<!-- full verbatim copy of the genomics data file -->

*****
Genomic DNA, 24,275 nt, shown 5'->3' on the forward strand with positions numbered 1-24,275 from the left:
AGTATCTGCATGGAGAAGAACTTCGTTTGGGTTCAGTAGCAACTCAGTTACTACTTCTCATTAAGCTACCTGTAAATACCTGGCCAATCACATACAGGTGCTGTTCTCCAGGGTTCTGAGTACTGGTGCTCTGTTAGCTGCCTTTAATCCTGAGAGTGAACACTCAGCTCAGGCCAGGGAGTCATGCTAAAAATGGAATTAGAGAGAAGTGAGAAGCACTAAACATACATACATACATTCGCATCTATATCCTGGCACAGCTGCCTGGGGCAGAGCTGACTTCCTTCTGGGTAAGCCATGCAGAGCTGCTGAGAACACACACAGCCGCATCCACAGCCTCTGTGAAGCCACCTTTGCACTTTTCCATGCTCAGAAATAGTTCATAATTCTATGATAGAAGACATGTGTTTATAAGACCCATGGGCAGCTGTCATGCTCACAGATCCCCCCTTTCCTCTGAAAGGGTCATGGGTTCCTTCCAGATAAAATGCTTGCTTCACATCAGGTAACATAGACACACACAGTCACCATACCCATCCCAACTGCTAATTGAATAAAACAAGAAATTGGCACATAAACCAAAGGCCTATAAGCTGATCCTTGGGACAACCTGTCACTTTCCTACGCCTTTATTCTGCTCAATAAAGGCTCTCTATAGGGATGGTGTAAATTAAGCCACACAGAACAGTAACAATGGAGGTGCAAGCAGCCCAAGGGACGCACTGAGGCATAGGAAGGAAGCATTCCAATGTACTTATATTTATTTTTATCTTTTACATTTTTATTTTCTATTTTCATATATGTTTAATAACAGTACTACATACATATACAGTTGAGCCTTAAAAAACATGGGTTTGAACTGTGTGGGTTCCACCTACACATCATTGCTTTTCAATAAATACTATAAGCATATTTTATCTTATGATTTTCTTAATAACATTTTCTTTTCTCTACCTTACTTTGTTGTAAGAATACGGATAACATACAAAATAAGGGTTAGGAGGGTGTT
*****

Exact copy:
Genomic DNA, 24,275 nt, shown 5'->3' on the forward strand with positions numbered 1-24,275 from the left:
AGTATCTGCATGGAGAAGAACTTCGTTTGGGTTCAGTAGCAACTCAGTTACTACTTCTCATTAAGCTACCTGTAAATACCTGGCCAATCACATACAGGTGCTGTTCTCCAGGGTTCTGAGTACTGGTGCTCTGTTAGCTGCCTTTAATCCTGAGAGTGAACACTCAGCTCAGGCCAGGGAGTCATGCTAAAAATGGAATTAGAGAGAAGTGAGAAGCACTAAACATACATACATACATTCGCATCTATATCCTGGCACAGCTGCCTGGGGCAGAGCTGACTTCCTTCTGGGTAAGCCATGCAGAGCTGCTGAGAACACACACAGCCGCATCCACAGCCTCTGTGAAGCCACCTTTGCACTTTTCCATGCTCAGAAATAGTTCATAATTCTATGATAGAAGACATGTGTTTATAAGACCCATGGGCAGCTGTCATGCTCACAGATCCCCCCTTTCCTCTGAAAGGGTCATGGGTTCCTTCCAGATAAAATGCTTGCTTCACATCAGGTAACATAGACACACACAGTCACCATACCCATCCCAACTGCTAATTGAATAAAACAAGAAATTGGCACATAAACCAAAGGCCTATAAGCTGATCCTTGGGACAACCTGTCACTTTCCTACGCCTTTATTCTGCTCAATAAAGGCTCTCTATAGGGATGGTGTAAATTAAGCCACACAGAACAGTAACAATGGAGGTGCAAGCAGCCCAAGGGACGCACTGAGGCATAGGAAGGAAGCATTCCAATGTACTTATATTTATTTTTATCTTTTACATTTTTATTTTCTATTTTCATATATGTTTAATAACAGTACTACATACATATACAGTTGAGCCTTAAAAAACATGGGTTTGAACTGTGTGGGTTCCACCTACACATCATTGCTTTTCAATAAATACTATAAGCATATTTTATCTTATGATTTTCTTAATAACATTTTCTTTTCTCTACCTTACTTTGTTGTAAGAATACGGATAACATACAAAATAAGGGTTAGGAGGGTGTT